Wednesday, 25 April 2012

Viennese Fingers

Today I came home with the desperate desire to bake.  I've been working at the primary school this week, helping prepare for a show tomorrow.  It's been a bit stressful for all involved.  I knew I wanted to make crispy cakes, and I did, but they were not enough to relax me entirely.  I am craving iced buns but thought they'd take too long.  They would also have to be eaten the same day and I was wanting something I could perhaps take for my lunch.  After looking at what ingredients we had to hand, I settled on a favourite: Viennese fingers.  This has become one of the things people love me to bake.  They always go down well and never last long.  They're also fairly simple, especially since I've now acquired a decent sized piping nozzle.

This recipe was one I found on another blog, called Cooking at Marystow, which sadly does not exist any more.  At least as far as I know.  It's not at the blog location anyway.  It is apparently a Mary Berry recipe but I have her Baking Bible and the recipe in there is different.  I also added vanilla essence to it, since I like adding vanilla to things.

The number I end up with varies every time I do it.  Usually somewhere between 16 and 24.
  • 175g/6oz butter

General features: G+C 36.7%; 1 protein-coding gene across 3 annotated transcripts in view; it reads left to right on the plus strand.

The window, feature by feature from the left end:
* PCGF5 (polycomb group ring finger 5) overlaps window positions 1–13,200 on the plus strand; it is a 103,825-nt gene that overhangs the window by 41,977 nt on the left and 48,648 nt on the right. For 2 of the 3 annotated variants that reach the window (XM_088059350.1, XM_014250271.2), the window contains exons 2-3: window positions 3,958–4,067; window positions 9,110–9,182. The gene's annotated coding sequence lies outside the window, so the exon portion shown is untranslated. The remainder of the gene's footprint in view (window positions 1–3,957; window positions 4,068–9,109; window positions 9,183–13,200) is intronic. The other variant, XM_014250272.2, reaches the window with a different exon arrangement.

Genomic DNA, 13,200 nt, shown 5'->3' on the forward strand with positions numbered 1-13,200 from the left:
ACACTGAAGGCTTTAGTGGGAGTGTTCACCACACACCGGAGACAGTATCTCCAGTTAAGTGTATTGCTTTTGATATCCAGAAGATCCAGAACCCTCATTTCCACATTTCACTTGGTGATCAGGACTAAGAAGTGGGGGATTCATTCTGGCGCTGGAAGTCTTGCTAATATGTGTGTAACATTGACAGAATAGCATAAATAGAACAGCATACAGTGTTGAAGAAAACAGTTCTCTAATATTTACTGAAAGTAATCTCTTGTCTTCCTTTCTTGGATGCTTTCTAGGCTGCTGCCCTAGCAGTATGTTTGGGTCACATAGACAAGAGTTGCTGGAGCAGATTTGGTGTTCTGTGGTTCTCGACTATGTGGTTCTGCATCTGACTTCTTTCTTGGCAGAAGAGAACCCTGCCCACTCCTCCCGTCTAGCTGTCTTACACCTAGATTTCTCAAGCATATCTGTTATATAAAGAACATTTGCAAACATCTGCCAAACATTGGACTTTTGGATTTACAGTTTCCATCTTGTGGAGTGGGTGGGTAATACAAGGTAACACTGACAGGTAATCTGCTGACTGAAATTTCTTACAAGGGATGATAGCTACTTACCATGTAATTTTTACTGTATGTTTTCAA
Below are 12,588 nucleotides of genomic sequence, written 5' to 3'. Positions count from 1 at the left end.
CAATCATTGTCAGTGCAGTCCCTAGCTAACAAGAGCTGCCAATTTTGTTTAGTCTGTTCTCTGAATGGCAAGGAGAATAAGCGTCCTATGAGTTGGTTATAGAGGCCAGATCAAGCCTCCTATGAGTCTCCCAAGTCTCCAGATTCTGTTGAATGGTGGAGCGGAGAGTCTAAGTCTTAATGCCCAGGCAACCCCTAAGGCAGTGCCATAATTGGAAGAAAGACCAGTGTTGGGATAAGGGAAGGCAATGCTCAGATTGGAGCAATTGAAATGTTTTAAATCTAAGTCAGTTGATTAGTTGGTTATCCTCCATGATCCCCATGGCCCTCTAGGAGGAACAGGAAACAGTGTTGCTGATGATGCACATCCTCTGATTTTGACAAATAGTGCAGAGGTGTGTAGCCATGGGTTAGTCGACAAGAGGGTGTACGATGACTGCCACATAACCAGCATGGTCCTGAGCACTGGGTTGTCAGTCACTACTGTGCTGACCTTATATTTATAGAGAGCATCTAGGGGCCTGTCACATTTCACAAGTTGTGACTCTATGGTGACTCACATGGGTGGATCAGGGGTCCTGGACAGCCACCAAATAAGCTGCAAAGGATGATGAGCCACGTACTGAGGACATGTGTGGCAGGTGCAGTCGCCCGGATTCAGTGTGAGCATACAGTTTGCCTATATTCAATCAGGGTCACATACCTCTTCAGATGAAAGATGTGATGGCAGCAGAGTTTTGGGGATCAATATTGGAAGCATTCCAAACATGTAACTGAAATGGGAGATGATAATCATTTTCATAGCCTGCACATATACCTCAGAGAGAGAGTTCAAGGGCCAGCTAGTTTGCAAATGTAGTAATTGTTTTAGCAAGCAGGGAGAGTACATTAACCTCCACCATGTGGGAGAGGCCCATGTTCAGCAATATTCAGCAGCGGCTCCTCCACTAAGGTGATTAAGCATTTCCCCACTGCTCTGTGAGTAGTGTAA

• 60g/2oz caster sugar
  •  175g/6oz self-raising flour
  • 1 tsp vanilla essence
  • 90g/3oz milk or dark chocolate 

  1. Prepare two or three baking trays, either by greasing or laying down grease-proof paper.
  2. Preheat the oven to 160°C/320°F/Gas Mark 3. 
  3. Beat the butter and sugar together until pale and creamy.  Takes 5-10 minutes of stirring.
  4. Add the vanilla and mix in.
  5. Sift in the flour and stir until well combined.
  6. Using a piping bag and a medium star nozzle, pipe the biscuit dough onto the prepared trays.  Biscuits are usually about 10cm long and made up of 2 or 3 lines, depending on how big you want them and how many.  Fewer lines per biscuit means more biscuits in total.  Space them a reasonable distance apart because they do get a bit bigger when cooking.  You can use a smaller nozzle if you want, you just have to pipe more lines per biscuit.  I usually did about 5, layering 2 lines on top of 3 to make them thicker.
  7. Bake the biscuits for about 20 minutes.  Watch them near the end to stop them catching.  They should be a nice goldy colour.  They will be soft to the touch so don't press them too hard.
  8. Remove from oven and leave to cool on the trays for about 15 minutes, giving them time to firm up before moving them to cooling racks to finish cooling.
  9. Meanwhile, melt the chocolate in a glass bowl over a saucepan of simmering water.  Don't let the bowl touch the water.
  10. Carefully dip the ends of the biscuits in the chocolate.  Be gentle because these biscuits are very fragile. (This was the first batch I've made where I've not broken any).
  11. Leave to set on the cooling racks.  Once set, be careful removing from the racks as some of the ends may have stuck and the biscuit will snap if you pull too hard. 

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